One of the mysteries of the English language finally explained.
A specialized cell transmitting nerve impulses; a nerve cell.
- ‘These are cells which can be the raw material for all sorts of organs and tissues, from the pancreas to nerve cells, or neurones in the brain, to heart cells.’
- ‘The thalamus (of which there is one on each side) is a large and important mass of nerve cells or neurons.’
- ‘Botulinum toxin induces weakness of striated muscles by inhibiting transmission of alpha motor neurones at the neuromuscular junction.’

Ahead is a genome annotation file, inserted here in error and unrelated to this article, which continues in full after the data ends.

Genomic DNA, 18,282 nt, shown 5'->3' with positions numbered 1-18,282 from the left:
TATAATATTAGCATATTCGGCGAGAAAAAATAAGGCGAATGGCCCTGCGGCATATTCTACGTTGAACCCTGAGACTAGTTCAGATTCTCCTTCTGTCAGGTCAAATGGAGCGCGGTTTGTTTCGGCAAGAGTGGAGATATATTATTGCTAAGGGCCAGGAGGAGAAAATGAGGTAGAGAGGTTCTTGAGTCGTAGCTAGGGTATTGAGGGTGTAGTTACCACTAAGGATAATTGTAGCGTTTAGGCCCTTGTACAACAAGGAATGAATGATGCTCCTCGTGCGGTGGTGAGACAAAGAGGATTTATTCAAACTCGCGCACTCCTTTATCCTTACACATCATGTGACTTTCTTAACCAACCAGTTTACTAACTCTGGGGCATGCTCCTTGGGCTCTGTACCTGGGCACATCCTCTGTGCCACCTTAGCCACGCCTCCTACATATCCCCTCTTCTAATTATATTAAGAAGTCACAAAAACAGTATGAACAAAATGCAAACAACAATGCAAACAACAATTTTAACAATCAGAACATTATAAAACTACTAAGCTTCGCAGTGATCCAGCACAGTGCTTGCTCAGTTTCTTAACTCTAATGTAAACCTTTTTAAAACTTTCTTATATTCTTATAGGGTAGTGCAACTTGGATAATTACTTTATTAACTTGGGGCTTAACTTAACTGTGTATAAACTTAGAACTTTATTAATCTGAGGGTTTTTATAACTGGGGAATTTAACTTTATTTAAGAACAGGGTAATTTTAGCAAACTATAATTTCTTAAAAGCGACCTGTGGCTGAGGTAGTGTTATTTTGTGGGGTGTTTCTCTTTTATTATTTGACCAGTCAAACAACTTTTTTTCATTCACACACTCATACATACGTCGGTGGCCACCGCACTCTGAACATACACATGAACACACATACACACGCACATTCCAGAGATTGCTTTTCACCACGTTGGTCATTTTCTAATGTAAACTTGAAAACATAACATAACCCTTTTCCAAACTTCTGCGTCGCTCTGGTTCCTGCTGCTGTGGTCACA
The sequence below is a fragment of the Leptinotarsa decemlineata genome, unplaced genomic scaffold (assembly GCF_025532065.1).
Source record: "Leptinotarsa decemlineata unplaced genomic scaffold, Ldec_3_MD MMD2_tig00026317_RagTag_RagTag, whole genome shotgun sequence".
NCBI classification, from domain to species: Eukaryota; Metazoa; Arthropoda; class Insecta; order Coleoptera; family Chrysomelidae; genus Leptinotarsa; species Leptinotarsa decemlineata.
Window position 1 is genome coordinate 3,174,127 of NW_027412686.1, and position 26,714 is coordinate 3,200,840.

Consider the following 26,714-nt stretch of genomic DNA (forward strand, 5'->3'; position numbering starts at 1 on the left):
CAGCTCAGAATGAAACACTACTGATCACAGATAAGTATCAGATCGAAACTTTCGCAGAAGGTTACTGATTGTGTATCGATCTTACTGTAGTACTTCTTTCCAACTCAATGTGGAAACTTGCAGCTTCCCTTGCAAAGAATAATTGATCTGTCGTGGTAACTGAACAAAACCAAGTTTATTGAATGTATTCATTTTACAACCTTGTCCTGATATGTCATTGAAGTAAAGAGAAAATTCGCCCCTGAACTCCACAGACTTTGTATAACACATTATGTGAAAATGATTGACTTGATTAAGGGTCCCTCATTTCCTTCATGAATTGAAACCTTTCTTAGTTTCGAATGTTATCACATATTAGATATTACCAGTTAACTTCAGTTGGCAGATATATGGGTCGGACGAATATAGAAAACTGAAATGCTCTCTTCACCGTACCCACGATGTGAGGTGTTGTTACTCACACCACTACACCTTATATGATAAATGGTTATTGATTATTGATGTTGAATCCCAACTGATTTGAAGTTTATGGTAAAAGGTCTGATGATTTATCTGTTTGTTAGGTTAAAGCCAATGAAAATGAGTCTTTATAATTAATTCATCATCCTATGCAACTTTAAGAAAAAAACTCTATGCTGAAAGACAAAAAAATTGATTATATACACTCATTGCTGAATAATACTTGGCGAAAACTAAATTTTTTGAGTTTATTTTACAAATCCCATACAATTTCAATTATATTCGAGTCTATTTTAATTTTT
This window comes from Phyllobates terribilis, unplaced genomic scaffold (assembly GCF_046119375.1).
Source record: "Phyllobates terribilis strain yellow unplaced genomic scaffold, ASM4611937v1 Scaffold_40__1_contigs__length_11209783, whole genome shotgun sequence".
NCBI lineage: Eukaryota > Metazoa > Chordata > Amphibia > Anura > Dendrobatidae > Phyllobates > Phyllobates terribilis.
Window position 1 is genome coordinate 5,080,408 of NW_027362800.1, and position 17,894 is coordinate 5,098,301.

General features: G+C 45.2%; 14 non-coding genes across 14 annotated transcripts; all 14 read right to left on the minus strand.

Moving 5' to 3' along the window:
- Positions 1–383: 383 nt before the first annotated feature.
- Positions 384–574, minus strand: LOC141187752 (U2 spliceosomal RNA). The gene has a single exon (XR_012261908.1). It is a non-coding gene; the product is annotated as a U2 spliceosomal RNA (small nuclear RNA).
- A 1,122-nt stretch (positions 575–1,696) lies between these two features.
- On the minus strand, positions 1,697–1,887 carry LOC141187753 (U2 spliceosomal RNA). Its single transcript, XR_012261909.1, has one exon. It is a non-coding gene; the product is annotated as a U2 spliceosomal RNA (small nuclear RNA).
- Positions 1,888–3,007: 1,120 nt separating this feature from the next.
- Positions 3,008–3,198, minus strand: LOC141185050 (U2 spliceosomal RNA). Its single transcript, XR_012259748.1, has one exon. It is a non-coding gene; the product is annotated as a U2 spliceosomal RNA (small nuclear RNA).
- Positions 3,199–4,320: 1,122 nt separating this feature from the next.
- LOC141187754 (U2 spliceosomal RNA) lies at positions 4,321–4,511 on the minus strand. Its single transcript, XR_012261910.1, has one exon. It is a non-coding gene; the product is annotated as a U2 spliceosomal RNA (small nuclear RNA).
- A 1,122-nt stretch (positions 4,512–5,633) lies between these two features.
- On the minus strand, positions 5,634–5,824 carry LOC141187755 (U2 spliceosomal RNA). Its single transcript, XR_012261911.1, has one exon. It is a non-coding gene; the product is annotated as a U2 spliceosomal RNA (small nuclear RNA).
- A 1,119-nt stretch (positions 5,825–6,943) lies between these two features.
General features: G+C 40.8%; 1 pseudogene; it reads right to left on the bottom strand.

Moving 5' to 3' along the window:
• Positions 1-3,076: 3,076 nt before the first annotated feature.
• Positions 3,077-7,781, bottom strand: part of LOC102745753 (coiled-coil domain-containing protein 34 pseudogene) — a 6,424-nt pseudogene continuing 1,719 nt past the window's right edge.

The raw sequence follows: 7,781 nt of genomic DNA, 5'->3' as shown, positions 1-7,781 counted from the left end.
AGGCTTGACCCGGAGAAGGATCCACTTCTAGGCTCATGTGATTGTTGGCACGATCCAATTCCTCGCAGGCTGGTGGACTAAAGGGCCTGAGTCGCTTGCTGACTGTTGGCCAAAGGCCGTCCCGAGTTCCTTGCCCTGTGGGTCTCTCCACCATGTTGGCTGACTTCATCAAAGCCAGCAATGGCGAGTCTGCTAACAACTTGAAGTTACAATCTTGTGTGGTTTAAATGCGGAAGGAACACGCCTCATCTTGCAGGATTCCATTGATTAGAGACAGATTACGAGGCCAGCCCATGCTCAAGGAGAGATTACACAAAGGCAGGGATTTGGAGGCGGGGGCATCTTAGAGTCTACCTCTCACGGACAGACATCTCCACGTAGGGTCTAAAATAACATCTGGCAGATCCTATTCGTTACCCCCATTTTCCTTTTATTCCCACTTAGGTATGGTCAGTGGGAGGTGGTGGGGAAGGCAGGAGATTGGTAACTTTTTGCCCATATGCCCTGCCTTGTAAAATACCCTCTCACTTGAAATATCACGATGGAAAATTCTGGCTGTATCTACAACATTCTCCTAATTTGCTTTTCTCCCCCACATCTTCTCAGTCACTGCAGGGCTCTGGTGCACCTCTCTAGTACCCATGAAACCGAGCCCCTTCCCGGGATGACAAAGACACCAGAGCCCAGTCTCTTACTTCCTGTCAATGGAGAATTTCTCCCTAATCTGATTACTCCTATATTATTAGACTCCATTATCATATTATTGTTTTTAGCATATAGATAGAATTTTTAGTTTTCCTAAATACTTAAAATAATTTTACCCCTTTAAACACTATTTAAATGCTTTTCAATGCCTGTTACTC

- ‘It is possible to isolate a multipotent stem cell from neural crest that can give rise to neurons, glia, and smooth muscle.’
- ‘It is made up from millions of nerve cells called neurones that control your body's functions, senses and thoughts.’
In scientific sources the standard spelling is neuron. The spelling neurone is generally restricted to non-technical contexts, but note that it is usual in motor neurone disease
Late 19th century: from Greek neuron, special use of the literal sense ‘sinew, tendon’. See nerve.
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